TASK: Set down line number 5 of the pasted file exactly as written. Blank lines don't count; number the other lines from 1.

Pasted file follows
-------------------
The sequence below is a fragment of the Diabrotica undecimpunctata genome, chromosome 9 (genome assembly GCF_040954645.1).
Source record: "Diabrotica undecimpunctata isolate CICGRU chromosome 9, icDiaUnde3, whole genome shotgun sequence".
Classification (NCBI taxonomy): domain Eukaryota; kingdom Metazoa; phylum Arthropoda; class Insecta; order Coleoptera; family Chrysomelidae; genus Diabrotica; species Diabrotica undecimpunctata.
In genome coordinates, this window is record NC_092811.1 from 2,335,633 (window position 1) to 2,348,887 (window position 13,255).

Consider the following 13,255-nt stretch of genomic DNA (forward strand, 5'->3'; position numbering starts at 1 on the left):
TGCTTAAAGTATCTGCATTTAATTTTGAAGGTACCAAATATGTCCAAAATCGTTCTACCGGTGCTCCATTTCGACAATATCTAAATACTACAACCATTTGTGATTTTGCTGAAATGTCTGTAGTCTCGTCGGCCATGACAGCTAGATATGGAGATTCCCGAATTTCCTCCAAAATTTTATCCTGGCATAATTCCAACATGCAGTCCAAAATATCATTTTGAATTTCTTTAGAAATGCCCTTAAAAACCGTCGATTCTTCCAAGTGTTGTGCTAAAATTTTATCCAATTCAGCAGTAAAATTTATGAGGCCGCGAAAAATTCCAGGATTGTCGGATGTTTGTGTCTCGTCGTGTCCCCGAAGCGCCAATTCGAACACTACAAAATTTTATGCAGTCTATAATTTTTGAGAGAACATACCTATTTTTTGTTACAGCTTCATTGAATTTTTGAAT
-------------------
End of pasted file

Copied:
Consider the following 13,255-nt stretch of genomic DNA (forward strand, 5'->3'; position numbering starts at 1 on the left):